On Friday, President Obama held an unannounced press conference during which he spoke personally and sensitively about race in hopes of generating an adult conversation about racism in the US. Of course, his remarks were met with derision and anger by many conservatives and their media mouthpieces. (I’m looking at you, Rush Limbaugh and anyone who has ever worked at Fox News Channel!)
Keep in mind that our nation just watched a white adult who had stalked and murdered an unarmed black teenager be acquitted of all charges. Despite the verdict, Trayvon Martin’s parents have handled themselves with class…much more class than the conservative pundits who have pilloried the young man who was murdered.
Not content with accepting the verdict and hoisting George Zimmerman onto their proverbial shoulders, the right wing nitwits have attacked those who took to the streets to protest the verdict. They have also seemed to delight in attacking Martin’s character. “He shouldn’t have been walking through the neighborhood at night. He shouldn’t have been wearing a hoodie. He was smoking pot earlier in the day. He called Zimmerman a cracker during his phone conversation with a friend. He shouldn’t have defended himself against Zimmerman. Etc., etc., etc.”
These are the very same people who have glorified the Tea Party parasites who carry signs with racist depictions of our president. The same people who have questioned the president’s birthplace and eligibility to be president. The same people who applaud the Supreme Court’s decision to eviscerate the Voting Rights Act that protected minority votes. The same people who applaud legislative bills that would suppress African-American and Latino votes then accuse those who object of “playing the race card.”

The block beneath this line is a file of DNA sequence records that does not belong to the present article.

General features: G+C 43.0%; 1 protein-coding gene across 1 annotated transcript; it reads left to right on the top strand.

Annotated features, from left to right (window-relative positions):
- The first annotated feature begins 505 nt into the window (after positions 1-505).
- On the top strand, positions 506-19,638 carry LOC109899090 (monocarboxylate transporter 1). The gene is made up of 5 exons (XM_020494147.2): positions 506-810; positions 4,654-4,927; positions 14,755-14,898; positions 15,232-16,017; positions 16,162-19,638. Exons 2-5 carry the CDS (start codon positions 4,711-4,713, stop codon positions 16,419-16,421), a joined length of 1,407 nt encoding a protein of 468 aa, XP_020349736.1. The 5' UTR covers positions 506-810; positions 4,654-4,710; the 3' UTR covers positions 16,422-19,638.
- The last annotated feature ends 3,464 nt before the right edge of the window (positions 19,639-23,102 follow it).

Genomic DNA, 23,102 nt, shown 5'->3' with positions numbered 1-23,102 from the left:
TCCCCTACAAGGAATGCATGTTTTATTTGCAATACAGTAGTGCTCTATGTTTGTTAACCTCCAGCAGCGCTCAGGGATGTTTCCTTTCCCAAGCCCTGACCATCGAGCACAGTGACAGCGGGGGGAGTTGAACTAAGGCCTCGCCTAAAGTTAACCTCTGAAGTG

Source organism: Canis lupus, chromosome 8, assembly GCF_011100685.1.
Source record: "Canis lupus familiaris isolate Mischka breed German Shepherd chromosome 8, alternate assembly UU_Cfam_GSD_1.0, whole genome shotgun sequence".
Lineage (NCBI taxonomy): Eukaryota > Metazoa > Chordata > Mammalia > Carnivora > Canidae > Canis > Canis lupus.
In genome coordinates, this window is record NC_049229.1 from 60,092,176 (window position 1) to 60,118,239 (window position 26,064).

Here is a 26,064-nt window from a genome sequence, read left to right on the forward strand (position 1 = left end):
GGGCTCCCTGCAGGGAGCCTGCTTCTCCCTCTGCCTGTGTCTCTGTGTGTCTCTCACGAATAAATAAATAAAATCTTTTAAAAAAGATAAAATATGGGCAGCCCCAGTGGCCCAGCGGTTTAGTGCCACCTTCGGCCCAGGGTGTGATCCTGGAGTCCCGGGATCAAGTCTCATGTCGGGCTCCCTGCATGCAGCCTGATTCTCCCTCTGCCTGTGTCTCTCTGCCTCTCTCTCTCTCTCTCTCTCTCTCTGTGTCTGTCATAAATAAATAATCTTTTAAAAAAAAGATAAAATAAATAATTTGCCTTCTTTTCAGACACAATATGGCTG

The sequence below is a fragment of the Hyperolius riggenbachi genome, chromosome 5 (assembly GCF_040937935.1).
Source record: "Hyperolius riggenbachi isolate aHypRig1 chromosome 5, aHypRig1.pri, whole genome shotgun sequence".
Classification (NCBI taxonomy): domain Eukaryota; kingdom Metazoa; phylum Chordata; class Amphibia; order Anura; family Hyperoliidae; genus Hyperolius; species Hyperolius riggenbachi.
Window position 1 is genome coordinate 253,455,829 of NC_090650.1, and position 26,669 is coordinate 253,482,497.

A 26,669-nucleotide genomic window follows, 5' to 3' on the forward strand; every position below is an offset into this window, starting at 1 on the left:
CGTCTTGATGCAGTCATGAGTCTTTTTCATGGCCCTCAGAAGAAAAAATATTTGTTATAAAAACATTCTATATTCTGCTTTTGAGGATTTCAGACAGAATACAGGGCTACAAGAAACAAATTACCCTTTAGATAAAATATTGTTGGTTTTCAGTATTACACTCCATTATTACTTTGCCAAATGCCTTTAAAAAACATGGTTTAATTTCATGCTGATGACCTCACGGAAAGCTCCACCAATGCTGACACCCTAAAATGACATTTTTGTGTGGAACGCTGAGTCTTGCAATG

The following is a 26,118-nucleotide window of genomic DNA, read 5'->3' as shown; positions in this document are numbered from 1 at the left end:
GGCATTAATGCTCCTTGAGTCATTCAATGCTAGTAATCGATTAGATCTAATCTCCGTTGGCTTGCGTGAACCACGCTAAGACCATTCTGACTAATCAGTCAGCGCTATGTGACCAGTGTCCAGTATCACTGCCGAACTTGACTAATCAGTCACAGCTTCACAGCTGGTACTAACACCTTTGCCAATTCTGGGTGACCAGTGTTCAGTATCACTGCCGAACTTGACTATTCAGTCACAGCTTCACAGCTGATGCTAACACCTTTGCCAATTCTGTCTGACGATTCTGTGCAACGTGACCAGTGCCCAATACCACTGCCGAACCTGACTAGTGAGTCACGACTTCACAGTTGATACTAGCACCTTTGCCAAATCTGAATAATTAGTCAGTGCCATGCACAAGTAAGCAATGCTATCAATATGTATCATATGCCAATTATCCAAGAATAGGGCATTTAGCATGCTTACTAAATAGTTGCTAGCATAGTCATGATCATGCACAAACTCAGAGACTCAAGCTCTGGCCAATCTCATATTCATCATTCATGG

Following the Zimmerman verdict, the president was not only justified in raising the subject of race. He was obligated to do so.
Anyone with dark skin, or anyone with a friend or relative who has dark skin, understands the problems. And they absolutely must be addressed! I have personally seen black people unlawfully beaten by police. I have seen a white cop set fire to an apartment building then blame it on his black neighbors. I have seen a cop chain his dog in a black neighborhood, so that it could attack any unsuspecting man, woman or child who walked down the sidewalk. Every one of my black friends has been repeatedly pulled over by police for driving while black. A young, black male co-worker and close friend was stopped by police, guns drawn, just for walking down the street.
I have seen the statistics showing the disproportionate number of black men and women in prison. I’ve seen how differently black people who become addicted to crack cocaine are treated compared to white people who are addicted to powder cocaine. I’ve seen how the War on Drugs is used to harass and imprison minorities. I’ve listened to conservative politicians call Latinos dirty, stupid and disrespectful of our culture. And I’ve seen young white men parade through the streets with Confederate flags following President Obama’s election.
There are thousands of George Zimmermans out there, some in uniforms, who are armed and assume everyone with dark skin is a criminal or a welfare moocher, living off the hard work of others. That image is perpetuated by loudmouths like Sean Hannity, Rush Limbaugh and others. And even though race wasn’t mentioned, it was most certainly implied by Mitt Romney in his off-the-record comments about the 47 percent.
Certainly, not every right winger is going to act on their misguided beliefs. But a few armed racists will undoubtedly be encouraged to act as vigilantes thanks to the insane Stand Your Ground law that the NRA and ALEC have pushed through legislatures throughout the country – especially in the South.
Yes, President Obama needed to talk about race. Race has been an issue in our country for 3 centuries. It’s long past time for us to learn how to live with each other, treating all of our neighbors with dignity and respect.
The issues facing our nation have never improved by refusing to discuss them.